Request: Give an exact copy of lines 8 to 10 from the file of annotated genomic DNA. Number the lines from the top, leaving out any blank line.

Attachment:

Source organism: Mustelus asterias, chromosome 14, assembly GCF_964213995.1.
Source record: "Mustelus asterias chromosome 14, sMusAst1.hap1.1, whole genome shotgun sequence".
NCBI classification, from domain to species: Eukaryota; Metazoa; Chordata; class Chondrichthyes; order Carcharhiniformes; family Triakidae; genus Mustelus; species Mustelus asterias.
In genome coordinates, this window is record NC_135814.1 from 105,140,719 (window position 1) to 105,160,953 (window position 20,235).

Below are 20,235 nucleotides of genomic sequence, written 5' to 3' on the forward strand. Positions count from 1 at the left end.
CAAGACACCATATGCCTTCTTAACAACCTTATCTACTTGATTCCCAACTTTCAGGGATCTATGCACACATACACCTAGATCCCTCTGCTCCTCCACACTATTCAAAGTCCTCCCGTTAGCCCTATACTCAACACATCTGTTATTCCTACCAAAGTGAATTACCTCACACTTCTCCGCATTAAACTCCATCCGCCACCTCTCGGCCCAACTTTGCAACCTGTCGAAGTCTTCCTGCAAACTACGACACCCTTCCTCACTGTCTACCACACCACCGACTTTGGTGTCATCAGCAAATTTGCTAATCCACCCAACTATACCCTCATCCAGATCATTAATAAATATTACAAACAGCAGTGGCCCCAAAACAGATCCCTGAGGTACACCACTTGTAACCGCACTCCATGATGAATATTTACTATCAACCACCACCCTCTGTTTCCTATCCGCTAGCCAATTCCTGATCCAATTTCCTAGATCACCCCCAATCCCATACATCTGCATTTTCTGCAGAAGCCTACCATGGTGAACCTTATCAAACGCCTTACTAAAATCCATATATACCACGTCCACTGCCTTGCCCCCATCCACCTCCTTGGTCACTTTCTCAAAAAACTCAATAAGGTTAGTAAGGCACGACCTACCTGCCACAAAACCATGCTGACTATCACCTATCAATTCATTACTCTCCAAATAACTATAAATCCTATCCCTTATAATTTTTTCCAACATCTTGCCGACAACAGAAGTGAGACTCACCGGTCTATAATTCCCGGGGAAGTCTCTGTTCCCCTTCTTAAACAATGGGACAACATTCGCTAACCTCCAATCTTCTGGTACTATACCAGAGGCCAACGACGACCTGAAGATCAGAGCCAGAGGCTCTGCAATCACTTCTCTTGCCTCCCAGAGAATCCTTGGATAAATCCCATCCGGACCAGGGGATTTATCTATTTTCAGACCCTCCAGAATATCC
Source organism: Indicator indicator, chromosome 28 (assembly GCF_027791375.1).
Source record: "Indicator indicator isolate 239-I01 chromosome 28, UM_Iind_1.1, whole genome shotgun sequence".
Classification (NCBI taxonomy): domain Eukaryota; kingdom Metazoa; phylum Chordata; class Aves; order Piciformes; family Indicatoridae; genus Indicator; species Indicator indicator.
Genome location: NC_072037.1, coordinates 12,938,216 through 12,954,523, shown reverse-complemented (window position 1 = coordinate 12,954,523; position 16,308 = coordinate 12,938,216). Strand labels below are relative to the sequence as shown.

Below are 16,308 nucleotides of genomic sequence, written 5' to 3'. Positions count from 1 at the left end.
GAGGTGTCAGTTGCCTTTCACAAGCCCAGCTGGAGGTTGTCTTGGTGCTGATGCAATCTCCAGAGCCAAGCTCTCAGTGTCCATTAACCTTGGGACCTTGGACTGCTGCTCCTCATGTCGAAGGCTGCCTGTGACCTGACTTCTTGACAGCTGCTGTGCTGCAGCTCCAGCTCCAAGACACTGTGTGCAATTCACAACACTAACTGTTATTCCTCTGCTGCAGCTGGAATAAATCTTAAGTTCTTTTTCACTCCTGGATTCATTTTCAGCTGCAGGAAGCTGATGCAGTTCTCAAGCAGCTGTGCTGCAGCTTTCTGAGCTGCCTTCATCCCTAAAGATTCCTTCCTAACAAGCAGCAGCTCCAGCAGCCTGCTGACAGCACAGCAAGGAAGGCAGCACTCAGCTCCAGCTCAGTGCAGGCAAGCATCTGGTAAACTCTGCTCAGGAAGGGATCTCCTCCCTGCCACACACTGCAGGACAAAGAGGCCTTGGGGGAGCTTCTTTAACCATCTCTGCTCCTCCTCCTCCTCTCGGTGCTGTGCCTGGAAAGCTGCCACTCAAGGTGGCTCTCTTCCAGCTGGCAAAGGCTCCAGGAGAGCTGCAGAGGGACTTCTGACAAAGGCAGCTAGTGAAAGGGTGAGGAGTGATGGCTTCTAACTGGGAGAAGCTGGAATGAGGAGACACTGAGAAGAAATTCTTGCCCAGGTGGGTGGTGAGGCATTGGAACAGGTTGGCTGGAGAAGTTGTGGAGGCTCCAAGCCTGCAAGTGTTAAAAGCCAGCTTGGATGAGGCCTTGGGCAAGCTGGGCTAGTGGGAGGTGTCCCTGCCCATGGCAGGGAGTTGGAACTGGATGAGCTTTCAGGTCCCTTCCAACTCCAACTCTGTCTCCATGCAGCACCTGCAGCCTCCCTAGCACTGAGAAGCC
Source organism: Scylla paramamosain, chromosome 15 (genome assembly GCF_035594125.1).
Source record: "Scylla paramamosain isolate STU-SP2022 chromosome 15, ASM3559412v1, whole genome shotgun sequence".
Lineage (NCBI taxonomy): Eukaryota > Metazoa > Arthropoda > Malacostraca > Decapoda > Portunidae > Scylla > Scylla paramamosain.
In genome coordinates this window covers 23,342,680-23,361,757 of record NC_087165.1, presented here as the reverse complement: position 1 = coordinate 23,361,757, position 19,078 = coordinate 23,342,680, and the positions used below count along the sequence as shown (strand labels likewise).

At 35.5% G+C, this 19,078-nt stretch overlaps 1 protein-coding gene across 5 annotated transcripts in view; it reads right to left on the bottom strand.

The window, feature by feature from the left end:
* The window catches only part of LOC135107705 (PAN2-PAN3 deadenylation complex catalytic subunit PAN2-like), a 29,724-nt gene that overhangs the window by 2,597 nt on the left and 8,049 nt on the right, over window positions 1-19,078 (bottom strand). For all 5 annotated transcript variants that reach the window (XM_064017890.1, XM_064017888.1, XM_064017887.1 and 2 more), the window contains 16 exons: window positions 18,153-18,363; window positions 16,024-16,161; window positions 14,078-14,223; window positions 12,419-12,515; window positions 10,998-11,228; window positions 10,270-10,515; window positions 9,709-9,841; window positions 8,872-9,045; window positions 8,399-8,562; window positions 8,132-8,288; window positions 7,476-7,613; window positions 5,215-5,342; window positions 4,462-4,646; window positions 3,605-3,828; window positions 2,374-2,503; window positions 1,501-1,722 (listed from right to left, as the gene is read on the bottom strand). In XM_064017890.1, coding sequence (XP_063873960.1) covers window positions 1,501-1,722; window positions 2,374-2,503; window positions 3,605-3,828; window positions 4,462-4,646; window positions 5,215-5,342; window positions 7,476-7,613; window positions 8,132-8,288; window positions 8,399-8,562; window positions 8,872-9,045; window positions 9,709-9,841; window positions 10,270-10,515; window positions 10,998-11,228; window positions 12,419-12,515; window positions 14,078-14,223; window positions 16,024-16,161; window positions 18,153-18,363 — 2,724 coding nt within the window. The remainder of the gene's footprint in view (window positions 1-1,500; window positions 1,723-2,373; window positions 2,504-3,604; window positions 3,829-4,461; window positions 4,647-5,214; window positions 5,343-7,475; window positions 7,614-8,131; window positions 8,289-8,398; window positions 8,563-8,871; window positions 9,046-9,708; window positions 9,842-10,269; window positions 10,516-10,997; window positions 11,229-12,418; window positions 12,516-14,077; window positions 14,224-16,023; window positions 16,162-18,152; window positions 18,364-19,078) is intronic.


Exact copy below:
Source record: "Indicator indicator isolate 239-I01 chromosome 28, UM_Iind_1.1, whole genome shotgun sequence".
Classification (NCBI taxonomy): domain Eukaryota; kingdom Metazoa; phylum Chordata; class Aves; order Piciformes; family Indicatoridae; genus Indicator; species Indicator indicator.
Genome location: NC_072037.1, coordinates 12,938,216 through 12,954,523, shown reverse-complemented (window position 1 = coordinate 12,954,523; position 16,308 = coordinate 12,938,216). Strand labels below are relative to the sequence as shown.